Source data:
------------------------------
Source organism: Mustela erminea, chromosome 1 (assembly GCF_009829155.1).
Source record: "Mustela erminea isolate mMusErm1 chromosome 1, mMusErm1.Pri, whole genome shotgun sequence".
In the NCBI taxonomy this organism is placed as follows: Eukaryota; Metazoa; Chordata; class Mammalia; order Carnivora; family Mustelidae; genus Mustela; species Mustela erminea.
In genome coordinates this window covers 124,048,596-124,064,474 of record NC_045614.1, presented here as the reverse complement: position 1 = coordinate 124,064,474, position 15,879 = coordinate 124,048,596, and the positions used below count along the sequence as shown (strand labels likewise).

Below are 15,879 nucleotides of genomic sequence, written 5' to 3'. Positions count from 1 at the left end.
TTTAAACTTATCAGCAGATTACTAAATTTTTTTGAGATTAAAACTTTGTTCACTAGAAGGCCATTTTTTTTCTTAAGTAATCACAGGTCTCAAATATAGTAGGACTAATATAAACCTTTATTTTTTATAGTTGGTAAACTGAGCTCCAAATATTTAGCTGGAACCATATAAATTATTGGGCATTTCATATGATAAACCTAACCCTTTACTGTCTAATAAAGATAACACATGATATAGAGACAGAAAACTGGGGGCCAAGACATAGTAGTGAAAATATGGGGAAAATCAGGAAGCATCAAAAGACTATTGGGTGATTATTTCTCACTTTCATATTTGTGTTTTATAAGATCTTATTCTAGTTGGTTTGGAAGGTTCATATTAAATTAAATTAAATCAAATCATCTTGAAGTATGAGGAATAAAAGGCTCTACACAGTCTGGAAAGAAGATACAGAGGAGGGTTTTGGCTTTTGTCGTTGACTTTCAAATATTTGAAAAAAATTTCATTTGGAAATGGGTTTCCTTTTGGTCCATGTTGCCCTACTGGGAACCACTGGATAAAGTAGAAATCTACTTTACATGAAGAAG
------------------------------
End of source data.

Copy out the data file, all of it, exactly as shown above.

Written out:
Source organism: Mustela erminea, chromosome 1 (assembly GCF_009829155.1).
Source record: "Mustela erminea isolate mMusErm1 chromosome 1, mMusErm1.Pri, whole genome shotgun sequence".
In the NCBI taxonomy this organism is placed as follows: Eukaryota; Metazoa; Chordata; class Mammalia; order Carnivora; family Mustelidae; genus Mustela; species Mustela erminea.
In genome coordinates this window covers 124,048,596-124,064,474 of record NC_045614.1, presented here as the reverse complement: position 1 = coordinate 124,064,474, position 15,879 = coordinate 124,048,596, and the positions used below count along the sequence as shown (strand labels likewise).

Below are 15,879 nucleotides of genomic sequence, written 5' to 3'. Positions count from 1 at the left end.
TTTAAACTTATCAGCAGATTACTAAATTTTTTTGAGATTAAAACTTTGTTCACTAGAAGGCCATTTTTTTTCTTAAGTAATCACAGGTCTCAAATATAGTAGGACTAATATAAACCTTTATTTTTTATAGTTGGTAAACTGAGCTCCAAATATTTAGCTGGAACCATATAAATTATTGGGCATTTCATATGATAAACCTAACCCTTTACTGTCTAATAAAGATAACACATGATATAGAGACAGAAAACTGGGGGCCAAGACATAGTAGTGAAAATATGGGGAAAATCAGGAAGCATCAAAAGACTATTGGGTGATTATTTCTCACTTTCATATTTGTGTTTTATAAGATCTTATTCTAGTTGGTTTGGAAGGTTCATATTAAATTAAATTAAATCAAATCATCTTGAAGTATGAGGAATAAAAGGCTCTACACAGTCTGGAAAGAAGATACAGAGGAGGGTTTTGGCTTTTGTCGTTGACTTTCAAATATTTGAAAAAAATTTCATTTGGAAATGGGTTTCCTTTTGGTCCATGTTGCCCTACTGGGAACCACTGGATAAAGTAGAAATCTACTTTACATGAAGAAG